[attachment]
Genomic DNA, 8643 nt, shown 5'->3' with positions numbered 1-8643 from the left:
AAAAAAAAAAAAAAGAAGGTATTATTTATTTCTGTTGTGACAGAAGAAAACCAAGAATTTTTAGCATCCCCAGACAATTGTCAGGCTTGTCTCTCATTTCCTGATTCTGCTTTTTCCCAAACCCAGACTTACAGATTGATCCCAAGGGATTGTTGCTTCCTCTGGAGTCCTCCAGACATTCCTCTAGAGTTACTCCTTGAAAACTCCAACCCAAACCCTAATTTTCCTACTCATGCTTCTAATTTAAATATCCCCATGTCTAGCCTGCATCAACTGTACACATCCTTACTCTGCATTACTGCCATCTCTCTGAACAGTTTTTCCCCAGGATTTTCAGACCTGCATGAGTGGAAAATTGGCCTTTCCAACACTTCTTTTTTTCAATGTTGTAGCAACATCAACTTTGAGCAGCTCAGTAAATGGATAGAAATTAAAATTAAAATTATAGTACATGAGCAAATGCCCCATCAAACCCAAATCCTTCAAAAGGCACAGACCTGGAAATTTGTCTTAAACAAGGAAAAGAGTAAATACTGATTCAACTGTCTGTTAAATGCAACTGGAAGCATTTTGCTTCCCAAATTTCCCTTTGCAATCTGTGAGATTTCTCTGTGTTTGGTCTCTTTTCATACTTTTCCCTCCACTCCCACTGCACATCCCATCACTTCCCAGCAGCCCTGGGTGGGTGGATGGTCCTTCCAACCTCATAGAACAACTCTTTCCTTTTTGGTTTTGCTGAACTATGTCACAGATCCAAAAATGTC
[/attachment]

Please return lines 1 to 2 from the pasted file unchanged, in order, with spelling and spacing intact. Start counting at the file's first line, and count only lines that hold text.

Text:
Genomic DNA, 8643 nt, shown 5'->3' with positions numbered 1-8643 from the left:
AAAAAAAAAAAAAAGAAGGTATTATTTATTTCTGTTGTGACAGAAGAAAACCAAGAATTTTTAGCATCCCCAGACAATTGTCAGGCTTGTCTCTCATTTCCTGATTCTGCTTTTTCCCAAACCCAGACTTACAGATTGATCCCAAGGGATTGTTGCTTCCTCTGGAGTCCTCCAGACATTCCTCTAGAGTTACTCCTTGAAAACTCCAACCCAAACCCTAATTTTCCTACTCATGCTTCTAATTTAAATATCCCCATGTCTAGCCTGCATCAACTGTACACATCCTTACTCTGCATTACTGCCATCTCTCTGAACAGTTTTTCCCCAGGATTTTCAGACCTGCATGAGTGGAAAATTGGCCTTTCCAACACTTCTTTTTTTCAATGTTGTAGCAACATCAACTTTGAGCAGCTCAGTAAATGGATAGAAATTAAAATTAAAATTATAGTACATGAGCAAATGCCCCATCAAACCCAAATCCTTCAAAAGGCACAGACCTGGAAATTTGTCTTAAACAAGGAAAAGAGTAAATACTGATTCAACTGTCTGTTAAATGCAACTGGAAGCATTTTGCTTCCCAAATTTCCCTTTGCAATCTGTGAGATTTCTCTGTGTTTGGTCTCTTTTCATACTTTTCCCTCCACTCCCACTGCACATCCCATCACTTCCCAGCAGCCCTGGGTGGGTGGATGGTCCTTCCAACCTCATAGAACAACTCTTTCCTTTTTGGTTTTGCTGAACTATGTCACAGATCCAAAAATGTC